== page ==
Would the U.S. be willing to lift sanctions regardless of what Russia does? It is unclear. Suggestions from Joe Biden that Vladimir Putin is a war criminal and from other officials that the Russian President and his entourage should face war crimes trials imply that it is unlikely the sanctions will ever be lifted on the current Russian government. This alone risks providing Putin with dangerous incentives for further escalation. If the sanctions will remain in effect regardless, then the value of a deal with the Ukrainian government goes down for Russia. Instead, the value of the Ukrainian people as hostages goes up. Defeating the Ukrainian army will not lift sanctions, nor will pulling out. But, as unthinkable as it may be, causing enough suffering and death to Ukrainian civilians, maybe even using chemical weapons (as the Biden administration has warned), might well lead Washington to reconsider and grow desperate to end the war.
This is not an argument against sanctions. They are vital to pressuring Moscow to end the war. But they will only work if there is a prospect they will be actually be lifted if Moscow does end the war. Without that, they merely provide Moscow a reason to kill more and more people until the West comes to the table.
It is also worth asking whether the long-term isolation of the Russian state and economy is even in the best interests of the United States. Many realists argued that the U.S.-Russian conflict is not just a distraction from the need to counter a rising China, but aiding China by pushing Moscow into an alliance with Beijing. While it seems unlikely that Russia could have been as easily wooed as some think, there is truth to the argument that the failure to build a modern, successful, and prosperous Russia during the 1990s contributed to the defeat of those in Russian politics who wished for an alliance with the West. A Russia which is bankrupt, with its independent media gone, internet firewalled, and intelligentsia long since forced underground will be a satellite of Beijing.
Furthermore, while alarmist, worries that the sort of sanctions inflicted on Russia will undermine the position of the dollar and the dominance of Western financial systems such as SWIFT are not entirely without merit. Those sanctions are producing a public relations backlash in India and Africa, and the longer they are in effect the more incentive there is to develop alternatives. On the other hand, if they are lifted relatively quickly, Russia will have incentives to return to Western institutions out of familiarity and inertia.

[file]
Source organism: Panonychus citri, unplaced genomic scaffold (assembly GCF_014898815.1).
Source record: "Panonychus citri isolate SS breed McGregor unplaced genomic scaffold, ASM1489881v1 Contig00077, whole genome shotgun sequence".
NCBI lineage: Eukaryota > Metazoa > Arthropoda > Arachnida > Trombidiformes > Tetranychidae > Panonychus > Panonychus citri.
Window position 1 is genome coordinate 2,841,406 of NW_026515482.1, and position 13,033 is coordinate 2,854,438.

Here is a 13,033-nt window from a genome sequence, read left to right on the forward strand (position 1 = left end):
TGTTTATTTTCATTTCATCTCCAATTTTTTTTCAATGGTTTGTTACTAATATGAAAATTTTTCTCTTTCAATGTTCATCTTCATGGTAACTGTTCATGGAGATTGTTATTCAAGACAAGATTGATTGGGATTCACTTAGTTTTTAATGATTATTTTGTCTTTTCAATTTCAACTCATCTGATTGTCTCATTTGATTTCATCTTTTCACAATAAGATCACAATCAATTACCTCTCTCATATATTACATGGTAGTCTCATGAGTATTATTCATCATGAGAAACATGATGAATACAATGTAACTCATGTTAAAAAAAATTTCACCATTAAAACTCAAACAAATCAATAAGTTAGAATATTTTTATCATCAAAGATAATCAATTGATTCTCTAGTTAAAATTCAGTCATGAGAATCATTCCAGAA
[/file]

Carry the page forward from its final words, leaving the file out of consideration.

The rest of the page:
For all these reasons, the Biden administration should not be reveling in the current stalemate as any kind of victory and mocking Russia’s lack of leverage in talks. Rather, the U.S. should take advantage of this to figure out what settlement it can live with, one which brings this war to a close. Looking at from the distance of history rather than the horror of the moment, we may ultimately look back and see that the United States has potentially gained quite a lot by Putin’s miscalculation. NATO is rejuvenated with increased spending commitments across the board. The prestige of Western military doctrine and technology has been redeemed after the fall of Kabul. A new unified Ukrainian national identity has been forged which might well see the country transformed for the better if the war does not utterly destroy it.
It is time to look for an exit ramp which will let us end this before it gets much worse. Allowing Ukraine to turn into Syria will risk everything that has been achieved both by the Ukrainians and the West over the last month. It will subject the Ukrainian people to untold suffering. It will only push Russia closer to China. It will lead much of the developing world to blame the West should the fighting grow more desperate—already there are those accusing the West of being willing to “fight to the last Ukrainian”. The only winners will be in Beijing. The Biden team needs to lead.
Daniel Roman is the pen name of a frequent commentator and lecturer on foreign policy and political affairs, both nationally and internationally. He holds a Ph.D. in International Relations from the London School of Economics.